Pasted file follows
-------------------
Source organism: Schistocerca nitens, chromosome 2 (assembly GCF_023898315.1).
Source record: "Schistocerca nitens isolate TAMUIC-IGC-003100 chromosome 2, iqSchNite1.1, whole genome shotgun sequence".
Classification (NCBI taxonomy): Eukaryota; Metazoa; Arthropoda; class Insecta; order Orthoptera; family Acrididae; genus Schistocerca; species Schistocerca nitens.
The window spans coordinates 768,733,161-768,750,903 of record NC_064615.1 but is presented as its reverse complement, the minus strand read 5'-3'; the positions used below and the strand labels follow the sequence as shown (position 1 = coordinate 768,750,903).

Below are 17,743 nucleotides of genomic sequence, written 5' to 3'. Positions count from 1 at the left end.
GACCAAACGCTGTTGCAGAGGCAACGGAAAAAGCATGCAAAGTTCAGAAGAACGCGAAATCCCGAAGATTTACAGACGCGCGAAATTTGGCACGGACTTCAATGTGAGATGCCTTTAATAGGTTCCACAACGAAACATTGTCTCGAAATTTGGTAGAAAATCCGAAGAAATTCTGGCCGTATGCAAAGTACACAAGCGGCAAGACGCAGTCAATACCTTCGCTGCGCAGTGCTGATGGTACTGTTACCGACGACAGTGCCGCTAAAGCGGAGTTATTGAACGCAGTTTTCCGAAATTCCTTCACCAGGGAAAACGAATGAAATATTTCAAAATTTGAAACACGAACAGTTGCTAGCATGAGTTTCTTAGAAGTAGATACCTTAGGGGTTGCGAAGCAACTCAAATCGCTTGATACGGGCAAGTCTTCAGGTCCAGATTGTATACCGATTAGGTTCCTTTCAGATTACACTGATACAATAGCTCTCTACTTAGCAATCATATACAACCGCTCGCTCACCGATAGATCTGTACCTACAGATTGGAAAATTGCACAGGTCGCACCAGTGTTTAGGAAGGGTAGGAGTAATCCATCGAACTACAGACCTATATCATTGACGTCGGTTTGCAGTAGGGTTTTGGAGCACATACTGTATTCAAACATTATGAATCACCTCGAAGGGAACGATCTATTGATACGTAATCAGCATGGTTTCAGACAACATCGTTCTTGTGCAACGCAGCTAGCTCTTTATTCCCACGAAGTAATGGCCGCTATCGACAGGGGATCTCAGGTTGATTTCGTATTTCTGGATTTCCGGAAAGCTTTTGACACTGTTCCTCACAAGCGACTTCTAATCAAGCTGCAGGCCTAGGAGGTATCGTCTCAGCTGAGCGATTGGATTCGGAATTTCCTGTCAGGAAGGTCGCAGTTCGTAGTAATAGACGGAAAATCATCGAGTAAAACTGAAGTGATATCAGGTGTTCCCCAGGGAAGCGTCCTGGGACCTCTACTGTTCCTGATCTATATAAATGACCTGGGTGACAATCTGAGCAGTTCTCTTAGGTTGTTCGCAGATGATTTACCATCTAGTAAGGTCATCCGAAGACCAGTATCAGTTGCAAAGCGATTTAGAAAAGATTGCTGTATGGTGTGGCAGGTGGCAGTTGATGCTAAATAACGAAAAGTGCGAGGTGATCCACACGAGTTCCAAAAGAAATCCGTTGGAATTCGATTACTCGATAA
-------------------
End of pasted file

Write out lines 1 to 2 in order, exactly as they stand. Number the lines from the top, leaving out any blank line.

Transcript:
Source organism: Schistocerca nitens, chromosome 2 (assembly GCF_023898315.1).
Source record: "Schistocerca nitens isolate TAMUIC-IGC-003100 chromosome 2, iqSchNite1.1, whole genome shotgun sequence".